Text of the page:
special arrangement with Informa Economics, Inc.
Impact: Lower entitlement spending ahead,
including farm program payment cuts
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or retransmission is prohibited under U.S. copyright laws.
The U.S. federal budget deficit for the
fiscal year ending September 30, (Fiscal Year 2008) was $454.8 billion,
sharply higher than the $161.5 billion deficit in FY07, and above the
Congressional Budget Office's Oct. 7 deficit projection of $438 billion.
Reasons for the higher deficit cited by the Treasury
Department included the slowing US economy's impact on individual and
corporate tax receipts, and the economic stimulus package enacted in
February, $116 billion of the which was added to the deficit. Total
spending in FY08 rose 9.1 percent to $2.98 trillion from a year earlier,
the biggest jump in annual outlays since a 9.6 percent gain in 1990.
Revenue decreased 1.2 percent to $2.52 trillion, the first decline since
For perspective, the FY08 deficit is a record in
dollar terms, eclipsing the previous high of $412 billion recorded in
FY04. Neither, however, is a record when measured against the size of
the economy (gross domestic product/GDP) – using that as a basis,
the post World War II era record occurred in 1983 when the deficit hit
6 percent of GDP. The FY08 deficit is 3.2 percent of GDP, up from 1.2
percent in FY07. Deficits during WW II reached as high as 30 percent.
Implications of the growing deficit are both short- and longer-term.
Presidential candidate Barack Obama (D-Ill.) has already indicated the
financial rescue package and growing deficit will impact the timing
of some new funding and other items he previously pledged to implement
on the campaign trail.
Looking ahead, the FY09 deficit could range between
$700 billion an $1 trillion, some analysts signal, considerably above
a July projection by the Bush administration of $482 billion. A $750
billion deficit in FY09 would equal around 5.5 percent of the GDP. Any
deficit nearing $1 trillion would have significant congressional implications,
especially likely cuts to entitlement programs, including farm program
“The reality is that the next president will be inheriting
a fiscal and economic mess of historic proportions –
the legacy of President Bush’s failed policies,” Senate
Budget Committee Chairman Kent Conrad (D-N.D.) said in a statement.
As noted, the FY09 deficit could approach $1 trillion, depending on
several factors. A number this high would be hard to ignore politically.
In July, before the recent financial crisis, the administration projected
a fiscal 2009 deficit of $482 billion. A portion of the recently enacted
financial sector rescue plan that allows the Treasury to buy $700 billion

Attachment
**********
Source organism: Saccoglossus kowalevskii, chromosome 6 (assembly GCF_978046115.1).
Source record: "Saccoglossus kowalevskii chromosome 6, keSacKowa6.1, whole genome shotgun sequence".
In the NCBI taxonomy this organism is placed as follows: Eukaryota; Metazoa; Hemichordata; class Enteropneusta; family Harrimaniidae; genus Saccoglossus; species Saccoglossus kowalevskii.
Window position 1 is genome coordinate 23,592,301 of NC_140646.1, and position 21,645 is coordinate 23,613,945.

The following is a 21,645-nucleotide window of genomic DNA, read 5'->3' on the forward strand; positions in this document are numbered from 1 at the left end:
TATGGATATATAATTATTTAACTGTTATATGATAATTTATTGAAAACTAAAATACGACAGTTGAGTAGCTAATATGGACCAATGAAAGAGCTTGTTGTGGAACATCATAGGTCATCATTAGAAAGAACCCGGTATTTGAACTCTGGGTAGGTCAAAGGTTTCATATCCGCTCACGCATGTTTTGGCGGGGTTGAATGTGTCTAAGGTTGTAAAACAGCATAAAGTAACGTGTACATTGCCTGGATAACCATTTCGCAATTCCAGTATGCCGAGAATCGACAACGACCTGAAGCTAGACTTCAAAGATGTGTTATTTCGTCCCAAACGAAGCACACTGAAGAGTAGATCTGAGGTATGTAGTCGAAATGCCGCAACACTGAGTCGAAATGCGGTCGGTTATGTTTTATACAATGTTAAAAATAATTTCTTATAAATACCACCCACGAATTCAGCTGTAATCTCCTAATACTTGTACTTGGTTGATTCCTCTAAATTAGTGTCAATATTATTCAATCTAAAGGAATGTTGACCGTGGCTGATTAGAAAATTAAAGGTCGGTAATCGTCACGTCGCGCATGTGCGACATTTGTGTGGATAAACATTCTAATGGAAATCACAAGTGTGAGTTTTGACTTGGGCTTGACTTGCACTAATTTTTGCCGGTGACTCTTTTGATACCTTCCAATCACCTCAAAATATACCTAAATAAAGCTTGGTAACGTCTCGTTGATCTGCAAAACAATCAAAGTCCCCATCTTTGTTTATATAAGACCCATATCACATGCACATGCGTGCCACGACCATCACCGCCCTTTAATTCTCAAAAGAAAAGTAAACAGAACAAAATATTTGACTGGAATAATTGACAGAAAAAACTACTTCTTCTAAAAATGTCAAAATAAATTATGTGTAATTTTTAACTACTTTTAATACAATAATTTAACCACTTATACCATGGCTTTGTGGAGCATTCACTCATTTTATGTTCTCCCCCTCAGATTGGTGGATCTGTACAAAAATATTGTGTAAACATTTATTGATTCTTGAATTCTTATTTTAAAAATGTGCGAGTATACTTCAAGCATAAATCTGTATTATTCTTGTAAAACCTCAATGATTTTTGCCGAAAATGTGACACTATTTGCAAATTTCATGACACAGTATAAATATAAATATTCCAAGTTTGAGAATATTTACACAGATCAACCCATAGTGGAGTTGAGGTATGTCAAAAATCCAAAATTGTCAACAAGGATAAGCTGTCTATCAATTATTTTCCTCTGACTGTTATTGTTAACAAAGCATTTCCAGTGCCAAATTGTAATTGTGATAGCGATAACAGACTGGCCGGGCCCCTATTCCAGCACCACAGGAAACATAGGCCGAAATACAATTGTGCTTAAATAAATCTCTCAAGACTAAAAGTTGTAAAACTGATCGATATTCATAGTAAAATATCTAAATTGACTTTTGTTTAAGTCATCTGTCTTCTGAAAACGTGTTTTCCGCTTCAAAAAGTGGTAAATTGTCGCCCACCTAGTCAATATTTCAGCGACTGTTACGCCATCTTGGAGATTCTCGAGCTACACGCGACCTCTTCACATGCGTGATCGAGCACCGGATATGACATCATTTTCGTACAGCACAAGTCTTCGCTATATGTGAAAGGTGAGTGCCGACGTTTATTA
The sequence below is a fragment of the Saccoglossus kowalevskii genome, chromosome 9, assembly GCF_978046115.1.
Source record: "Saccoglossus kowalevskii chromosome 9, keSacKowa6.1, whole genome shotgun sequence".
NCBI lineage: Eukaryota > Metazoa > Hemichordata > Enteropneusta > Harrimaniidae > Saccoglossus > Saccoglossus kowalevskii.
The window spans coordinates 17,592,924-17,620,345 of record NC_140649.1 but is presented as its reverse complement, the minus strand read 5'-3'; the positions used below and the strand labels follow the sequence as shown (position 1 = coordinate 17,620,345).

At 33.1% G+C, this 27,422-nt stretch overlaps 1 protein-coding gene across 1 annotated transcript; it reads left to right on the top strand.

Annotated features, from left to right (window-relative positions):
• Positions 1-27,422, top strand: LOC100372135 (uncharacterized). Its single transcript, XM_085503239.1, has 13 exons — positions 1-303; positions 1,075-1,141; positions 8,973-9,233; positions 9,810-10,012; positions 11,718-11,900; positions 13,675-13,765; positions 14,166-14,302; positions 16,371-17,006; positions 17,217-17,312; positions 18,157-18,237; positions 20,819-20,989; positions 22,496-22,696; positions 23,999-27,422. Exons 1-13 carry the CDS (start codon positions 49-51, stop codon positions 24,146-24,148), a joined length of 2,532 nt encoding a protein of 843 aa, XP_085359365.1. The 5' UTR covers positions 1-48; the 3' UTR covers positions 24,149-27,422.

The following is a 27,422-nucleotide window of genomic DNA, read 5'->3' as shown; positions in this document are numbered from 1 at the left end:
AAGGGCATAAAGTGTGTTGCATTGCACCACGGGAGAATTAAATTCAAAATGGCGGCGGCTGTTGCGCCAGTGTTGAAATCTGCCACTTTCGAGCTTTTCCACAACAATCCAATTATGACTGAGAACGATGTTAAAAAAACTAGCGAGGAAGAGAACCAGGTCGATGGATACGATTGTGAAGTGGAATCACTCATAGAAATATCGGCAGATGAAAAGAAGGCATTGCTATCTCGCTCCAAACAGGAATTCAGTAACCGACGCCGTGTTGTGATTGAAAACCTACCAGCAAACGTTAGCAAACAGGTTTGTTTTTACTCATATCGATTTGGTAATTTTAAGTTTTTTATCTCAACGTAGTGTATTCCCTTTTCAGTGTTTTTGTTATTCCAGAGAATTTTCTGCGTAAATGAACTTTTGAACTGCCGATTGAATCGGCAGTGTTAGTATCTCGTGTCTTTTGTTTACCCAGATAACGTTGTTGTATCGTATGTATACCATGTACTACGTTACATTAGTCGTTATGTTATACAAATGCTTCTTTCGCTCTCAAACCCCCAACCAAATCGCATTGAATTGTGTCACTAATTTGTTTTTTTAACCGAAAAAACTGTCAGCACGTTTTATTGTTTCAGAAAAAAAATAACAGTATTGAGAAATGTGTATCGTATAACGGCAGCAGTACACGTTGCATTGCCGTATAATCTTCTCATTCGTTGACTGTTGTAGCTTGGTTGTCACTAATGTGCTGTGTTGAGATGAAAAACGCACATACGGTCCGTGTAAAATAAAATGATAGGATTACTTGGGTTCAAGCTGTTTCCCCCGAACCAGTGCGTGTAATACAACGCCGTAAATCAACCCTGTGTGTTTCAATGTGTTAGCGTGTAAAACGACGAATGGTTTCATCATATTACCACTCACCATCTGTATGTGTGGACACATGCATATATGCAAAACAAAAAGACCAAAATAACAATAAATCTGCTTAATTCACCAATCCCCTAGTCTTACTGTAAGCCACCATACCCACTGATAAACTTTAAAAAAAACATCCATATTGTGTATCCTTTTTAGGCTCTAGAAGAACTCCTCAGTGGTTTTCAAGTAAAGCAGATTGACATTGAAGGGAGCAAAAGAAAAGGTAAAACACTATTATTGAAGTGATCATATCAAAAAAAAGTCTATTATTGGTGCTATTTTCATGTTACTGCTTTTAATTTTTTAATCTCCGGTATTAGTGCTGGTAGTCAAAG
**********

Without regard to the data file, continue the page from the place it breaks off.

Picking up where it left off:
worth of a variety of assets will show up in future deficit figures.
Treasury officials said they plan to use $250 billion of this authority
to buy equity in financial companies, including $125 billion in nine
of the largest banking institutions. Stephen McMillin, deputy director
of the Office of Management and Budget (OMB), said this cost would be
added directly to the deficit.
Also, Democratic leaders are pushing for another economic
stimulus package of up to $300 billion, which would also impact
future deficit projections if the package is implemented.
Comments: Well, the sins
of our government's spend-happy ways of the past are on us. And not even
the biggest liberal-spending lawmaker in next year's new Congress can
deny the fact that the word is now CUT and not SPEND. Some will still
try to add on to the monstrous deficit, but something has to be done to
throttle spending, and reduce the deficit. Yes, even some potential revenue
enhancers -- tax increases, or at the least, no extensions to some of
the expiring tax cuts.
President Bush came into office with a total U.S. federal debt
of around $5 trillion. He will leave office with the tally about double
that amount. And the Congressional Budget Office (CBO)
estimates that the total debt will rise to $13.5 trillion by 2013 --
even if the tax cuts are not extended. That would equate to around 75
percent of the nation's economic, or GDP, and a level not seen since
1951, when the nation was rebuilding and facing debt following World
And then there is the albatross of paying interest on all that
debt. For Fiscal Year 2008 alone, interest on the nation's
debt amounted to $441 billion! That is what the U.S. government spent
for nine agencies during FY 2008 -- for USDA, Energy Dept, Education
Dept, Health and Human Services, Interior, Homeland Security, Veterans
Affairs, the Justice Dept, and the EPA.
Congress and the new president will also eventually have to
deal with the $53 trillion in entitlement spending ahead for
the 78 million baby boomers via Social Security, Medicaid and
Medicare promises that just can't be made to the degree promised.
Bottom line: Belt
tightening is ahead. Count on it. Even Washington is starting to understand
the ugly math.
This column is copyrighted material, therefore reproduction or
retransmission is prohibited under U.S. copyright laws.